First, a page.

Thurs, 17 Oct 2014, 03:57pm

I just got email from a student asking about a point I did not have time
to discuss in class on Wednesday.  And since you do have a problem on the
problem set, I decided to respond to all of you.

A student writes:

 Dear Sir,

> I noticed that in problem set 3, we have a question wherein we write the
> vector processing code. The array length however, is more than the number
> of registers in the vector register. Hence, we end up writing the vector
> code twice.
> Considering that vector processors are used for huge data sets, seems like
> this loop-unrolled kind of assembly would lead to huge code length.
> I was wondering if this is how it is done in actual processors?
> Shouldn't the hardware take care of this? I mean, assembly should be
> allowed to have a large value in VLN, and the hardware figures out if it
> needs to execute the loop several times. Doesn't seem too difficult to
> implement in hardware.
> Thanks,
> <<name withheld to protect the student who wants to do it in hardware>>

Thanks for the question.  It gives me the opportunity to teach you another
term that we did not have time to talk about in class on Wednesday.

You are asking what happens if the vector registers have 64 components,
but the loop is to be executed more than 64 times.  That is, for example,
"for i = 1,1000" ...

We could certainly control this in hardware.  It would not be "too"
complicated, but it would likely be complicated enough to increase the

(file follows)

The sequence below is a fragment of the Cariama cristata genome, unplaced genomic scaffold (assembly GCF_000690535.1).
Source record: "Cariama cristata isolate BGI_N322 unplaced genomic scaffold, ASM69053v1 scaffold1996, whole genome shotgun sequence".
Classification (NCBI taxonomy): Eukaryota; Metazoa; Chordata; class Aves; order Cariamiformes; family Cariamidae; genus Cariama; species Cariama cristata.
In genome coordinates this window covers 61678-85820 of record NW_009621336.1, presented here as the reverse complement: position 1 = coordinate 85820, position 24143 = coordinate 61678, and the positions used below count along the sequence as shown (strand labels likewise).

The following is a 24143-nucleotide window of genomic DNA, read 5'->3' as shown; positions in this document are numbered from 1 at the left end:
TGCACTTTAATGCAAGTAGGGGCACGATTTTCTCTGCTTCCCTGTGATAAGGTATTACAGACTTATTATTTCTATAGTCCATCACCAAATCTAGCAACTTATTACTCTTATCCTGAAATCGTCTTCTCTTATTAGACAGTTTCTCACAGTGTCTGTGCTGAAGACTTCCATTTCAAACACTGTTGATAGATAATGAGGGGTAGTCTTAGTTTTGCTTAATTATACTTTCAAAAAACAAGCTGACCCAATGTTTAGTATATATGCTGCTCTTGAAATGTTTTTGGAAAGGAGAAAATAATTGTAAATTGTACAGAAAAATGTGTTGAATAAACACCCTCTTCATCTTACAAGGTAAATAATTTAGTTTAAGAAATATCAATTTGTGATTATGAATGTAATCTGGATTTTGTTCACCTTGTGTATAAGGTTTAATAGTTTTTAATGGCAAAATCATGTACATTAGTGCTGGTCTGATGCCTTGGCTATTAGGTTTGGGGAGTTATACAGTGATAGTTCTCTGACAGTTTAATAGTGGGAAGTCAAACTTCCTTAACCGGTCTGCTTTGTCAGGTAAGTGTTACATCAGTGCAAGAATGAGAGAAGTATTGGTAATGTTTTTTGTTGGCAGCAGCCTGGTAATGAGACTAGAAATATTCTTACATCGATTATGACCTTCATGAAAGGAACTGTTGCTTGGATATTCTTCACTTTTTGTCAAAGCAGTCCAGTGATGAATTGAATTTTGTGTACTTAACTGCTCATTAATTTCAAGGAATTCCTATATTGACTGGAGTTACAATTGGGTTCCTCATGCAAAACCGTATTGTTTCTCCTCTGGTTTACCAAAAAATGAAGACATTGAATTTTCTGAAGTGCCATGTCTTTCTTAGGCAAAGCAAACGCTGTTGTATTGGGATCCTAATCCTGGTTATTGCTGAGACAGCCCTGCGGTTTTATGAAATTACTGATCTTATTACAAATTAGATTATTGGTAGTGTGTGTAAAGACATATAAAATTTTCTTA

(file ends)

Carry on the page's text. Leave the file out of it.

cycle time, and the basic message is to not increase cycle time unnecessarily.
...and to try to make the vector computer as streamlined as possible.

Another mantra is that if it is just as easy to do in software, it is
probably better to do it in software.  This is a case where it is just as
easy to do it in software.  We set the length to 64, the stride to whatever
we need it to be, put the starting address in Rx, and do the VLD: VLD V1,Rx.
Then we add 64 to Rx and do the VLD again.  We keep track of the number of
iterations of this loop (in this case, 15), and then do one last iteration
with VLEN set to 40, since 15 x 64 + 40 = 1000.

So, you don't really get the code bloat you would get by replicating the
inner loop, although you certainly do get some control instructions before
you get to the inner loop.

And, the term I want to teach you: STRIPMINING.  You recall the way they do
coal mining in West Virginia, successively stripping off the coal one layer
at a time.  You see the metaphor?  We are stripping off 64 iterations at a

Hope this helps.

Yale Patt